The Flip: Avoiding Fire and Ice
The Bad Pennies (Smash, Sweettooth, PB, and me, so named for our habit of turning up a second time) were flying. Oregon was almost over and the smoke was getting thicker every day. We were pushing to Callahan’s Lodge for the epic breakfast when trail magic struck out of nowhere. A cardboard sign was lying innocently on the side of the trail and it said, “Showers, beer, and good conversation. Call this number.” We clustered close around the sign, each checking to see if we had cell signal.
“Guys, when did we last shower? Please don’t tell me it was in Cascade Locks.”
“Nah, it couldn’t have been, could it?”
“I think we found some about two weeks ago?”
We all looked down at our legs. They were black with dirt. Our gaiters cut clear, clean lines along our ankles, but everything else was filthy. I touched my hair; it felt shellacked. We called the number.
An angel named Tim picked up. He told us he was headed out to Ashland for a play, but that we were welcome to stay in his house (which had enormous windows overlooking the mountains of southern Oregon), shower, and play with his three dogs. We arrived, worried the dogs were going to be alarmed at four strangers invading their home, but they were excited. They greeted us, jumping in joy, cute puppies trying to lick the grime off our faces. Oh, sweet pups, only a pressure washer and hard-core soap could do that. Once they calmed down, we started in on the shower rotation and found the pet rattlesnake in the living room and rifle outside the bathroom. What a strange place, but sweet laws of mercy that shower felt good.
The next day, after speaking to Tim for the 20 minutes he was home, we struck out for Callahan’s Lodge and made it in time for the epic breakfast. They were so nice (the people, not the food, which didn’t have any noticeable personality traits). Probably because we didn’t smell awful.
They made the best gluten-free pancakes I’ve ever had in my life (sorry, Dad, even though yours were dinosaur shapes). The staff was very careful about making sure they were gluten-free and gave me a stack of pancakes so tall, it was like eating the Leaning Tower of Pisa. We devoured the pile of food and sat down to figure out what the heckin’ heck we were going to do about the Sierra Nevada.
Snow was coming, and at the rate we were hiking, there was no way we would be through the high passes before the winter storms hit. Plus, all of the resupply points were closing and Northern California was on fire. Dunsmuir was on the verge of being evacuated, I-5 was melting, and the smoke was so thick you couldn’t see the mountains anymore. We decided we needed to flip down to the southern end of the High Sierra and hike north from there. Once we reached Ashland again, we would take a bus back down south and hike the desert in the winter. The waiter brought us a stack of paper and pens so we could figure out the length of each leg and a realistic idea of how much our mileage would drop. But first, we needed travel outfits.
You know what one of the most wonderful things about being hiker trash is? Being comfortable with looking ridiculous. We made it into the city of Ashland and went straight for the Goodwill. Do you know what we found? Glory. Pure glory (Surefoot didn’t arrive in time to shop with us).
With our fancy new attire figured out, it was time to find the hostel, but we hit a few snags. They had been ignoring our calls for the past week, and when we finally reached the building to check in with the owner, we were locked out and ignored. Weird. Well, that’s what Airbnb is for.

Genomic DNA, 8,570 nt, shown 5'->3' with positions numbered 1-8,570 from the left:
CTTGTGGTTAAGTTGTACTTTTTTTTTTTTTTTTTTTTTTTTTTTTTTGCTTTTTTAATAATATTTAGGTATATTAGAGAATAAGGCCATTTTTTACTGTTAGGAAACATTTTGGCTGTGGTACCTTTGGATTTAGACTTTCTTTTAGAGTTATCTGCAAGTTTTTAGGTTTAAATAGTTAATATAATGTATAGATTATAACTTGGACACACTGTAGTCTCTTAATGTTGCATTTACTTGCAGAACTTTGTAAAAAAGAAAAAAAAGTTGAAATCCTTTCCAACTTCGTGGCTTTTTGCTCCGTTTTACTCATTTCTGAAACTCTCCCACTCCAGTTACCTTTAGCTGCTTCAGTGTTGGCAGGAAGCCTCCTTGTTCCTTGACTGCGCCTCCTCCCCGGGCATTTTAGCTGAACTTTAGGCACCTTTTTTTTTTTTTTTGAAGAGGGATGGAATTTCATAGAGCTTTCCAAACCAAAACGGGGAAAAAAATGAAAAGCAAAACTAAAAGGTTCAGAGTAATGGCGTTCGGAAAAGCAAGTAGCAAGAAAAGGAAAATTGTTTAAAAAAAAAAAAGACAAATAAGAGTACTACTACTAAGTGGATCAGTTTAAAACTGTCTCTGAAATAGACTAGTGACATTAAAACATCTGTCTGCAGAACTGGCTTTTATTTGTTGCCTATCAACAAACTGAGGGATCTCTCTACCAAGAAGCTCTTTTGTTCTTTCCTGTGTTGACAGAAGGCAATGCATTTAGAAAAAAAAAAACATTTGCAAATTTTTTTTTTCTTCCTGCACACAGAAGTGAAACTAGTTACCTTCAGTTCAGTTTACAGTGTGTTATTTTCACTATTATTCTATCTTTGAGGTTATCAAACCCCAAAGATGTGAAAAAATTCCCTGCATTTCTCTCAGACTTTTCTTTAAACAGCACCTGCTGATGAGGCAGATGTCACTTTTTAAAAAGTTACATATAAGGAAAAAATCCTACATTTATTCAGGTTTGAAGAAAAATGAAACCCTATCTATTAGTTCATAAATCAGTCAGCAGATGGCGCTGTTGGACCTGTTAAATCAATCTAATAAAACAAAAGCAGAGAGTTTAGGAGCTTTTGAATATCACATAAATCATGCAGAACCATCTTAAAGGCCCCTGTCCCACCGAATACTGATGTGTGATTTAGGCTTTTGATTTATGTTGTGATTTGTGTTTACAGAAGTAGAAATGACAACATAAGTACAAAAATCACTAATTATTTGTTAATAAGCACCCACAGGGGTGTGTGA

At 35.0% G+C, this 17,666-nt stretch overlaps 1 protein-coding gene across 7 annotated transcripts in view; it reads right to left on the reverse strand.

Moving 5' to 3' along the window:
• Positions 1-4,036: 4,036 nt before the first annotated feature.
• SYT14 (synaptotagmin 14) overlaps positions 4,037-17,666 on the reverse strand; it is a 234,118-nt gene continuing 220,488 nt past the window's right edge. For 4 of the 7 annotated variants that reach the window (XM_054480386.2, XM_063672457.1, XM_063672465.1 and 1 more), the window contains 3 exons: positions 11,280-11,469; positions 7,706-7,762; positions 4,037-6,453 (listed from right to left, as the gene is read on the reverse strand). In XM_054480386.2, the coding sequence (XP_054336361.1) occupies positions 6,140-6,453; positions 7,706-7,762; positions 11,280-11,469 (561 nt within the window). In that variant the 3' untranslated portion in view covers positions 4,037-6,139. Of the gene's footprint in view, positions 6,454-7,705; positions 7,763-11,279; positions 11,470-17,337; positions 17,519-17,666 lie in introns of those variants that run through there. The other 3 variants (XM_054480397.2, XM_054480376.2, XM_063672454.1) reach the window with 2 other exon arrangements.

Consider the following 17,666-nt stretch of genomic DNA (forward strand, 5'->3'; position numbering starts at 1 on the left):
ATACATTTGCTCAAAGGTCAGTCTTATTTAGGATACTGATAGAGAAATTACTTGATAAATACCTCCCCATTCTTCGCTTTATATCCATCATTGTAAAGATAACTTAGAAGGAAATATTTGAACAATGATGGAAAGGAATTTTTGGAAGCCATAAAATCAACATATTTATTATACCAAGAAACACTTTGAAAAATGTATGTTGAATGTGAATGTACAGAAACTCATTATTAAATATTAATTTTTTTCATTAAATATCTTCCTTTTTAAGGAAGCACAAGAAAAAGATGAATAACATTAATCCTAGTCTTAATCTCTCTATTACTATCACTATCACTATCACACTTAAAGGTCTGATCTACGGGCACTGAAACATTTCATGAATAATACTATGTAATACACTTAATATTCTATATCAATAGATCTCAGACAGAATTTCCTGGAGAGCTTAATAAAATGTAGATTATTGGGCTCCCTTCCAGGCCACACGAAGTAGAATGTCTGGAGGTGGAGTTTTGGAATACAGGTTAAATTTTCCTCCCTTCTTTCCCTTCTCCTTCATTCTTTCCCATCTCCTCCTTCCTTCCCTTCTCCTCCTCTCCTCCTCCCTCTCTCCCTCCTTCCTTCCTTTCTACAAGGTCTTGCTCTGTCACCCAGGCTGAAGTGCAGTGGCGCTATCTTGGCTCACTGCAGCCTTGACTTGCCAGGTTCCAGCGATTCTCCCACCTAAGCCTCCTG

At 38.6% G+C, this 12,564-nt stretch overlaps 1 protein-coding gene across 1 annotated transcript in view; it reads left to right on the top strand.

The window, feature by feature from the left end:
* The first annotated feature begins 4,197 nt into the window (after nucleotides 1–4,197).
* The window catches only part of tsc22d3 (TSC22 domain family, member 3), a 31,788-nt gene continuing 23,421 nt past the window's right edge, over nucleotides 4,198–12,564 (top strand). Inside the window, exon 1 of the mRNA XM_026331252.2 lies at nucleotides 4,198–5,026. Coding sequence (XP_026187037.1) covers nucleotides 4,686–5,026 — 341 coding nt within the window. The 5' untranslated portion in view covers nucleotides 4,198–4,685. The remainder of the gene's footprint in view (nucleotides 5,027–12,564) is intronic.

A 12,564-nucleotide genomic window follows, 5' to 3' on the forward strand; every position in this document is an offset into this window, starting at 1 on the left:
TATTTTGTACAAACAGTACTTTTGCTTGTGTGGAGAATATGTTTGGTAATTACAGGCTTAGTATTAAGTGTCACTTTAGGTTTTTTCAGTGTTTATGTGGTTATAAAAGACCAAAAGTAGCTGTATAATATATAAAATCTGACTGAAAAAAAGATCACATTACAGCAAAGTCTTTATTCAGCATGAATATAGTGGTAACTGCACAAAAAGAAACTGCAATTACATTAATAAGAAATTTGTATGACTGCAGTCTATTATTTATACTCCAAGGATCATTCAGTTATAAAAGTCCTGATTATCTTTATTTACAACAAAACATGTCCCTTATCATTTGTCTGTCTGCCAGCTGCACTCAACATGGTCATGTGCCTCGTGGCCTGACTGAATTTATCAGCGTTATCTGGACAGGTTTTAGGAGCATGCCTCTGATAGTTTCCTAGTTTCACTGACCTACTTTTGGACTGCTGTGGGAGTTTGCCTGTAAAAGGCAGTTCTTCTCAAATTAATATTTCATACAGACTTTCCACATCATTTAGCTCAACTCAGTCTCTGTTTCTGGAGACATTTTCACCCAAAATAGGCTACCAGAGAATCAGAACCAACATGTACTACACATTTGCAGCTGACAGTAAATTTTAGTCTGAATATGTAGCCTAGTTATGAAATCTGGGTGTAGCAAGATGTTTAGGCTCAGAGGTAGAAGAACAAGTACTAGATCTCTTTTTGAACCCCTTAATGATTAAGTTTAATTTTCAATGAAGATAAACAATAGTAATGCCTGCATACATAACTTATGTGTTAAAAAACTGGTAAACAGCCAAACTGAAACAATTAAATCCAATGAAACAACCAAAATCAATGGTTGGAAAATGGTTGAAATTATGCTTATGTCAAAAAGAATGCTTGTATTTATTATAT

We found a room that was affordable and, as it turned out, we didn’t even look out of place. The Shakespeare Festival was under full swing, so the luminescent satin shirts fit right in and there was gluten-free everything! I ate multiple cakes. The food baby was so impressive that I thanked the elastic waistband for all of the hard work it was doing.
The next day we strolled into the car rental business (in the same outfits) to rent a car that five smelly hikers could cram into and headed south. I-5 was closed, so we took the scenic route and stopped to visit the redwoods. The trees were so huge you could easily build a tiny house inside each of them. It looked like a fire had hollowed some of them out, making the forest smell even sweeter. The fissures in the bark were deep enough to use as handholds, making it easy to climb as long as you were gentle.
We stopped for a night in San Francisco to visit my mother’s boyfriend and recover after eight hours of driving. Now, as it so happened, it was Steve’s birthday and he didn’t have a cake. Well. That’s not OK.
Let me say for the record that I cannot cook to save my life. I can use an oven pretty well, but if there’s a stove involved, something is going to burn and that thing will probably expand to the kitchen itself. But, I can make a mean chocolate bacon cake, and that pretty much summarizes all of the food groups a hiker needs (protein, sugar, and fat). We gorged ourselves and then all piled back in the car to head to Ridgecrest.
After another eight hours, we made it, with only one passenger needing to pull over to vomit. That’s pretty good, statistically. We rushed over to the rental return area and just barely got the car in the lot in time. We power walked to Walmart to resupply and hop on the bus that would take us back to the trail. Donning our hiking gear, we said farewell to the outfits that had served us so well. Then the bus arrived.
The bus whisked us back to the trail as the sun set and the kind driver yelled questions at us over the heavy metal music that was blasting through the speakers, finally dropping us off at the campsite. We set up camp and fell asleep to a sky full of stars and coyotes howling in the distance.
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